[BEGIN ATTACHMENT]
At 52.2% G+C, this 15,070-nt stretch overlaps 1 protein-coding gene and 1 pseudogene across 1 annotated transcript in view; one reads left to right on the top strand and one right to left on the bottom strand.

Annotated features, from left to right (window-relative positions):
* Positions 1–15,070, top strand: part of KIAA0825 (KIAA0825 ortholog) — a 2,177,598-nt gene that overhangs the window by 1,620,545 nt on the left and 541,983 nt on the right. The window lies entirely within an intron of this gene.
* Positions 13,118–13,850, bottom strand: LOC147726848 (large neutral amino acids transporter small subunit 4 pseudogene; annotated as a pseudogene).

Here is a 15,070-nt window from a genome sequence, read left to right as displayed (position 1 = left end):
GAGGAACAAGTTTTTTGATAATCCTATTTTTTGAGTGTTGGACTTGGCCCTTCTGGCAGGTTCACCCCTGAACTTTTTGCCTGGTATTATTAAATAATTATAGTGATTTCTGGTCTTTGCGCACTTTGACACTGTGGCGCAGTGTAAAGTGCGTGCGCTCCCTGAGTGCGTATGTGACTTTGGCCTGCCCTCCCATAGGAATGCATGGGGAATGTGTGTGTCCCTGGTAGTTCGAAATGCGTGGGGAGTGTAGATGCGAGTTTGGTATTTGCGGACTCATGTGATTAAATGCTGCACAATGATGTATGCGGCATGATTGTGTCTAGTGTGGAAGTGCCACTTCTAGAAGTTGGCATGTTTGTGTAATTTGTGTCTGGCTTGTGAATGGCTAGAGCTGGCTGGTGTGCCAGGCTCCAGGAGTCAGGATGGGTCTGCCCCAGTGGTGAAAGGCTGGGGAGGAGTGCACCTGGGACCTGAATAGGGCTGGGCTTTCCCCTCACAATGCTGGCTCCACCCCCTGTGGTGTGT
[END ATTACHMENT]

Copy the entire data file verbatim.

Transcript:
At 52.2% G+C, this 15,070-nt stretch overlaps 1 protein-coding gene and 1 pseudogene across 1 annotated transcript in view; one reads left to right on the top strand and one right to left on the bottom strand.

Annotated features, from left to right (window-relative positions):
* Positions 1–15,070, top strand: part of KIAA0825 (KIAA0825 ortholog) — a 2,177,598-nt gene that overhangs the window by 1,620,545 nt on the left and 541,983 nt on the right. The window lies entirely within an intron of this gene.
* Positions 13,118–13,850, bottom strand: LOC147726848 (large neutral amino acids transporter small subunit 4 pseudogene; annotated as a pseudogene).

Here is a 15,070-nt window from a genome sequence, read left to right as displayed (position 1 = left end):
GAGGAACAAGTTTTTTGATAATCCTATTTTTTGAGTGTTGGACTTGGCCCTTCTGGCAGGTTCACCCCTGAACTTTTTGCCTGGTATTATTAAATAATTATAGTGATTTCTGGTCTTTGCGCACTTTGACACTGTGGCGCAGTGTAAAGTGCGTGCGCTCCCTGAGTGCGTATGTGACTTTGGCCTGCCCTCCCATAGGAATGCATGGGGAATGTGTGTGTCCCTGGTAGTTCGAAATGCGTGGGGAGTGTAGATGCGAGTTTGGTATTTGCGGACTCATGTGATTAAATGCTGCACAATGATGTATGCGGCATGATTGTGTCTAGTGTGGAAGTGCCACTTCTAGAAGTTGGCATGTTTGTGTAATTTGTGTCTGGCTTGTGAATGGCTAGAGCTGGCTGGTGTGCCAGGCTCCAGGAGTCAGGATGGGTCTGCCCCAGTGGTGAAAGGCTGGGGAGGAGTGCACCTGGGACCTGAATAGGGCTGGGCTTTCCCCTCACAATGCTGGCTCCACCCCCTGTGGTGTGT